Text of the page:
HomeAnalysisCeteris Paribus: a poverty alleviating force

Ceteris Paribus: a poverty alleviating force

Eben Mabunda
Ratified and set in motion in January of 2021, the African Continental Free Trade Area (AfCFTA) has the potential to unlock ginormous economic value for the continent. The pact creates a continent-wide market; embracing 55 countries with 1,3 billion people and a combined GDP of US$3,4 trillion.

The findings of a new World Bank report carried out in partnership with the AfCFTA Secretariat reveals that AfCFTA has the potential to bring significant economic and social synergies to Africa which will translate to poverty alleviation, increased incomes and accelerated economic growth.

If AfCFTA’s goals are fully realised, 50 million people could escape extreme poverty by 2035, and raise incomes by 8%, or $450 billion, by 2035, and the number of people living in extreme poverty would fall by 45 million.

When fully enforced, the AfCFTA would boost the continent’s income by 8% to about US$571 billion. The report adds that the pact could create almost 18 million better-quality jobs with women workers seeing the biggest gains. Under deep integration, Africa’s exports to the rest of the world would go up by 32% by 2035, and intra-African exports would grow by 109%, led by manufactured goods.

The AfCFTA promises to eliminate tariffs on 90% of goods and reduce barriers to trade in services according to the new report. It adds that AfCFTA will boost the continent’s ability to attract investment — both from within Africa and outside. FDI is important because it brings the fresh capital, technology, and skills so badly needed to raise living standards and reduce Africa’s dependence on volatile commodity exports.

The report also notes that greater FDI could raise Africa’s exports to 32% by 2035, with intra-African exports growing, especially in the manufactured goods sectors. Inflows of FDI attracted by the AfCFTA would bring jobs and expertise, build local capacity and forge connections that can help African companies join regional and global value chains.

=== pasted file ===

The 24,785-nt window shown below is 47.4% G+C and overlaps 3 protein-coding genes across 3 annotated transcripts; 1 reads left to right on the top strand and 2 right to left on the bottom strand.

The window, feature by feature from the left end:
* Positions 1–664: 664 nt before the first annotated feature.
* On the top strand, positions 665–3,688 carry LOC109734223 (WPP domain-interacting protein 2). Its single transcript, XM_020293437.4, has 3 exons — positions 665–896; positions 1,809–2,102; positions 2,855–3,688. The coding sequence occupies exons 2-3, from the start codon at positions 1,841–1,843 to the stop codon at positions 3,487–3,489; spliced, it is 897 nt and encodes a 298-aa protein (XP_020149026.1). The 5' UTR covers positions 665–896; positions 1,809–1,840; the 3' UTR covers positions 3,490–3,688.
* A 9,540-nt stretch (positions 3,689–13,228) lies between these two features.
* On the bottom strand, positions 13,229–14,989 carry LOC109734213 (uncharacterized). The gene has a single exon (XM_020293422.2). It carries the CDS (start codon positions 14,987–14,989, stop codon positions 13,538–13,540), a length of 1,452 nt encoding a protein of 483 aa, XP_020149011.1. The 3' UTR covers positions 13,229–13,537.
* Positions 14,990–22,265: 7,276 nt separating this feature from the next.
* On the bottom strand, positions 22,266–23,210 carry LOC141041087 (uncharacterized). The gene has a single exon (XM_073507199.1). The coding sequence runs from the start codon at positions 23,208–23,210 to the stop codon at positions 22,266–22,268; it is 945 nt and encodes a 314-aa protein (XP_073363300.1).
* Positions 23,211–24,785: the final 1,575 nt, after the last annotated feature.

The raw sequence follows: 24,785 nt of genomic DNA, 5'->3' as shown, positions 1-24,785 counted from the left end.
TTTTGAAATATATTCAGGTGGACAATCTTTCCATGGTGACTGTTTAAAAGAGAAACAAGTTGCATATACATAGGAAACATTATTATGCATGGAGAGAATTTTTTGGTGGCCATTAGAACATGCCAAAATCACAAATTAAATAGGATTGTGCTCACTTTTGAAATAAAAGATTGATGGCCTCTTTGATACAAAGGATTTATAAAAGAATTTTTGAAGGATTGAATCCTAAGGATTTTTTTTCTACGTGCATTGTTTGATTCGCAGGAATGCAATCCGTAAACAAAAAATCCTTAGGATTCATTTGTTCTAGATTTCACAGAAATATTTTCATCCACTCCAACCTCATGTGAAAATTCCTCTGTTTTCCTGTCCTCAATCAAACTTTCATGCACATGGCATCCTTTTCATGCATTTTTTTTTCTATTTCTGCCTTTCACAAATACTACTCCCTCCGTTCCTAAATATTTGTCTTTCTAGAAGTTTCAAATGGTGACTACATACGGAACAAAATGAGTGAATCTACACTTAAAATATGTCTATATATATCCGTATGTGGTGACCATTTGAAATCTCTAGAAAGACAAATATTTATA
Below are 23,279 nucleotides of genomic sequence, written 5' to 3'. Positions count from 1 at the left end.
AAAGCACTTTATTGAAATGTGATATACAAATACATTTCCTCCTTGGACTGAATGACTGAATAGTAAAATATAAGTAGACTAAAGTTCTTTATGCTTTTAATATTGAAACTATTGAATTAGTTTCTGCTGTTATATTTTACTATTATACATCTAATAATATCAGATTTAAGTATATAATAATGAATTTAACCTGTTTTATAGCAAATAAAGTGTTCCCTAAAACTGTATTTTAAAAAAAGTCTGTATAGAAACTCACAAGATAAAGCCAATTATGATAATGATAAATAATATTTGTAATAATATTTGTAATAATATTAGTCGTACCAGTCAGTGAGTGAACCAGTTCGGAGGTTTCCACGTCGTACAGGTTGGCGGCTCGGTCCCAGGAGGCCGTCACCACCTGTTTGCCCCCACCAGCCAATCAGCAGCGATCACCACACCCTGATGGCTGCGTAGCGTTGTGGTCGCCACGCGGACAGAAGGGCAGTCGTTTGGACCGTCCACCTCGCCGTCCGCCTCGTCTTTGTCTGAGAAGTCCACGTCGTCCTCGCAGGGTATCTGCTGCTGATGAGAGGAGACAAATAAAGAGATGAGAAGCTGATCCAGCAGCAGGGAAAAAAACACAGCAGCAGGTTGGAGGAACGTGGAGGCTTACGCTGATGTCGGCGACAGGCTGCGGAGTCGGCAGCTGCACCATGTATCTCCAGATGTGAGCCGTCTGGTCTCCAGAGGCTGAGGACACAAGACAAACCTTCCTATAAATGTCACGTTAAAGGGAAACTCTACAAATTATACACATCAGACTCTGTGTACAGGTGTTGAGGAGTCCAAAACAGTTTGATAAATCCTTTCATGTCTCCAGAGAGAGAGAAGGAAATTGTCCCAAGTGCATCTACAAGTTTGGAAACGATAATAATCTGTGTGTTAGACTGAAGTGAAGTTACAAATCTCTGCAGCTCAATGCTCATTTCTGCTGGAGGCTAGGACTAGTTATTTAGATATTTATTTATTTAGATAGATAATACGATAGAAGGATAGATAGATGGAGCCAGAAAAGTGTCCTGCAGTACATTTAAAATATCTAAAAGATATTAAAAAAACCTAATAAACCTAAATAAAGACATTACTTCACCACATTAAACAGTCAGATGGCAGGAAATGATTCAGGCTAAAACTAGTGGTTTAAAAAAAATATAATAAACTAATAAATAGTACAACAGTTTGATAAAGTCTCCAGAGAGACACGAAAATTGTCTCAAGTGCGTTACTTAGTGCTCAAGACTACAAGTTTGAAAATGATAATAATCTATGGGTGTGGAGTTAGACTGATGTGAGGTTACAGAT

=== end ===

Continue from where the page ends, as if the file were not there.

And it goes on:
Much as there are all these possibilities, deliberate cohesive moves are required to make this vision a reality. It is imperative to harmonise policies on investment, competition, e-commerce, and intellectual property rights.

Deeper integration in these areas would help build fair and efficient markets, improve competitiveness, and attract even more FDI by reducing the risks of shifting regulations and policies.

To maximise its benefits, the first step will be to conclude planned negotiations on investment, e-commerce and intellectual property.

The report also recommends building grassroot support for and understanding of the agreement, simplifying red tape to encourage investment, and pairing the deal with a “complementary agenda” that includes training and advice for national trade ministries charged with supervising compliance and administration.

To make the most of the AfCFTA, African governments should conclude talks as planned and ensure the agreement covers investment and competition policy, intellectual property rights and e-commerce.

African governments should seek to build broad public support for AfCFTA and help businesses benefit from its provisions.

Distributional impacts should be carefully monitored, and policies designed to provide social safety nets and programmes for worker-retraining and job-switching.

Considering the wide disparity in socioeconomic development in Africa, bridging the heterogeneity gap is also problematic.

Over 50% of Africa’s GDP is contributed by Egypt, Nigeria and South Africa while six sovereign island nations collectively add 1%. The AfCFTA has the greatest income disparity compared to other blocs and is more than double the levels witnessed in the Association of Southeast Asian Nations and the Caribbean Community.

  • Mabunda is an analyst and TV anchor at Equity Axis, a leading financial research firm in Zimbabwe. — ebenm@equityaxis.net

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